Reforestation in Mata Atlantica
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Reforestation in Mata Atlantica
How old are tropical trees?


Before and after images of reforestation projects carried out by researchers at the Linhares Reserve in the Brazilian state of Espirito Santo using native tree species from the Atlantic Rainforest . 

High diversity seedlings provided to local farmers to help reforest preservation areas

Contact Information

Jeff Chambers
Tulane University
Ecology and Evolutionary Biology
400 Lindy Boggs
New Orleans, LA  70118
Ph:   504-862-8291
Fax:: 504-862-8706

Brazil’s Atlantic Rainforest (“Mata Atlântica”) is an important area to focus reforestation efforts.  Conservation International ranks Mata Atlântica as one of the top five biological hotspots.  Of the 1.35 million square kilometers of original forest in the year 1500, only about 7% remains, with most of the deforested areas being utilized as cattle pasture.  Of particular important are "preservation areas" near rivers and on steep slopes that must by law remain forested.  Payments from carbon credits can help tilt-the-balance in favor of reforesting preservation areas by providing economic incentives to farmers.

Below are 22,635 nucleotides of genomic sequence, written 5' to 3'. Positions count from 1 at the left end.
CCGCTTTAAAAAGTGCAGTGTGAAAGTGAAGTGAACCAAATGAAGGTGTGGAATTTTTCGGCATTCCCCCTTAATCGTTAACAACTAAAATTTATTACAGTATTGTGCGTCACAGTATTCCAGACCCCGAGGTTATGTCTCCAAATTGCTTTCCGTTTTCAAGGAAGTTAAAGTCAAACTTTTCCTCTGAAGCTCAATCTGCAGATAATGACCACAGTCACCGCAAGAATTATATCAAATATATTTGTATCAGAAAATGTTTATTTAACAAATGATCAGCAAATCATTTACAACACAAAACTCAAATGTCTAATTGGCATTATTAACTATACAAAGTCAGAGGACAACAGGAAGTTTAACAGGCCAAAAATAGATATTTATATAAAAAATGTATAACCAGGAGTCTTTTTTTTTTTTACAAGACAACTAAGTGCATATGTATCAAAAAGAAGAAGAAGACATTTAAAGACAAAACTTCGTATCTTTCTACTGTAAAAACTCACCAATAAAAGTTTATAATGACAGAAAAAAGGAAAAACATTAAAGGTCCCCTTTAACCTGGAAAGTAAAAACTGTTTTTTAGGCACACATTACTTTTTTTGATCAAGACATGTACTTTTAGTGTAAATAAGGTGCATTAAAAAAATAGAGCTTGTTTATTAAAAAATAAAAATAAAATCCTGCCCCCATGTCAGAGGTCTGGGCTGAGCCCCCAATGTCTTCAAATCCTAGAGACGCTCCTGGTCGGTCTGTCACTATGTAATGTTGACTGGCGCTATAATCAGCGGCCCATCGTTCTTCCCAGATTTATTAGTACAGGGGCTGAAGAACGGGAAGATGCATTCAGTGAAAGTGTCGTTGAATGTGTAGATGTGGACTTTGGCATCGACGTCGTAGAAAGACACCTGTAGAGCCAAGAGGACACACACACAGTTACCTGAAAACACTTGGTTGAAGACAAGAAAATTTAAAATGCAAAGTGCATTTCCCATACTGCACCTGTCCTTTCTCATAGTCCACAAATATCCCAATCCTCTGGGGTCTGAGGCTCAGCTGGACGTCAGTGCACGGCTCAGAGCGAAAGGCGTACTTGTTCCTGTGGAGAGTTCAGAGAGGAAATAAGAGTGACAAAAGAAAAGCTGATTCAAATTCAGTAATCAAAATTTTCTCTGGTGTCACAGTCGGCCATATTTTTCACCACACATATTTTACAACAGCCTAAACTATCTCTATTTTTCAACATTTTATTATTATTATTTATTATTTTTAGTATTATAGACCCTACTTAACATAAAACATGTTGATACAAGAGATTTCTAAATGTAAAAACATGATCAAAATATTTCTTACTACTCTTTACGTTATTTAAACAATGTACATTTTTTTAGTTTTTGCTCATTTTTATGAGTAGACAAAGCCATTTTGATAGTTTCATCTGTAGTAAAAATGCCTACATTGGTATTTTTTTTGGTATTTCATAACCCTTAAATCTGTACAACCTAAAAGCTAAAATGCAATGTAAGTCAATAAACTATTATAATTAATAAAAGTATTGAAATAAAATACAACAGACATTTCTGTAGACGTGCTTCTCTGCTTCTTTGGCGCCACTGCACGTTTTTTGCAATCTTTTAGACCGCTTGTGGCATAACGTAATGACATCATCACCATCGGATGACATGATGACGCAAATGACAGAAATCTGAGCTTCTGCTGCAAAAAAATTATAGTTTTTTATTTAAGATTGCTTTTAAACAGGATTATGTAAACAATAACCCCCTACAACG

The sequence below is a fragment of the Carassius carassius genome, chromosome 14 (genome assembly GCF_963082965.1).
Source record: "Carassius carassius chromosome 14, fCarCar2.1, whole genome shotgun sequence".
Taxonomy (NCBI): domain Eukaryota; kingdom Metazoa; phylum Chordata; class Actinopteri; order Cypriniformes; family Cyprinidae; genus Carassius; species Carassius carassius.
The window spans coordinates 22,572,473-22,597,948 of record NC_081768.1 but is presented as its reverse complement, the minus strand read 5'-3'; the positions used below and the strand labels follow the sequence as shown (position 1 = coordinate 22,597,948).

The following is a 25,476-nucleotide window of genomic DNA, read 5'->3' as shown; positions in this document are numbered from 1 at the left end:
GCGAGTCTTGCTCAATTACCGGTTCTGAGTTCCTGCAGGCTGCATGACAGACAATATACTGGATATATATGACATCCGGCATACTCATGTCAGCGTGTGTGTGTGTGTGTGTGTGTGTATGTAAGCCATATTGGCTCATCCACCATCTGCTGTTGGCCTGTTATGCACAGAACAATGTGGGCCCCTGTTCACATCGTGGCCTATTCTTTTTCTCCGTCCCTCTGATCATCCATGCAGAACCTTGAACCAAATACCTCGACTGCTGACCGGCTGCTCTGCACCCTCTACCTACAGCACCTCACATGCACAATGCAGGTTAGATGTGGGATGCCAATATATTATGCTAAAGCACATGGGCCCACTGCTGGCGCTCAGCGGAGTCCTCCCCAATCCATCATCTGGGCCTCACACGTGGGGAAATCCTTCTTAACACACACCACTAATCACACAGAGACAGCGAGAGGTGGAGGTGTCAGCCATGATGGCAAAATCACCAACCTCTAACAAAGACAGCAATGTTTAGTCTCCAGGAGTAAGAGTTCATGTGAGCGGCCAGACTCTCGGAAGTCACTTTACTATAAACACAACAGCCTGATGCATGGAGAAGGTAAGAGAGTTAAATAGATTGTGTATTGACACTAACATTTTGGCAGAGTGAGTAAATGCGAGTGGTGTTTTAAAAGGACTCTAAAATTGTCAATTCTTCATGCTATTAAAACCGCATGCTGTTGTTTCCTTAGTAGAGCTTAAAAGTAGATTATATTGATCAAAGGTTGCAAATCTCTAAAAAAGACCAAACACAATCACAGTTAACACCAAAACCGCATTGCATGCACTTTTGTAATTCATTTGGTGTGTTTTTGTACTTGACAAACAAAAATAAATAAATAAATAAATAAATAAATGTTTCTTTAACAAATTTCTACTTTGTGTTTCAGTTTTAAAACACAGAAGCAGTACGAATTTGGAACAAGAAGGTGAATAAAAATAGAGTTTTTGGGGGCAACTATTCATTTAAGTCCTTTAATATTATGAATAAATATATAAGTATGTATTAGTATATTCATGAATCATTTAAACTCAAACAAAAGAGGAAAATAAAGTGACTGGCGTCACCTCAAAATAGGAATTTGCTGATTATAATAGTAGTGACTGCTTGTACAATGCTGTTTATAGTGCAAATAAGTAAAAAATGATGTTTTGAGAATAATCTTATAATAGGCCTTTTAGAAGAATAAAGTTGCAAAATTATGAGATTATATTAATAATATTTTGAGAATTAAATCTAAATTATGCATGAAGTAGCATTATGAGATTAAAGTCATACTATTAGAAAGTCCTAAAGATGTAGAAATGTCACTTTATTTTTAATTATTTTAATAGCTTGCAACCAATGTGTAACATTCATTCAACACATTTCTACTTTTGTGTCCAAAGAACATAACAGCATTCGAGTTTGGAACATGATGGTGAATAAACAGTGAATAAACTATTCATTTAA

One important activity in this effort is determining what tree community composition is most effective at restoring a tropical pasture to high-diversity forest, while simultaneously maximizing the carbon sequestration rates.  Toward this effort, we are collaborating with the Linhares Reserve in the Brazilian state of Espírito Santo.  The reserve is unique with a large facility for mass producing seedlings of more than 400 native Mata Atlântica tree species.  One recently established project is a fully replicated reforestation experiment on 18 ha using tree species diversity, life-history guilds, and planting density as treatments.  My lab’s role is developing relationships among ecophysiological parameters such a photosynthesis, respiration, and transpiration, with performance parameters such as growth rate and biomass gain.

Nursery seedlings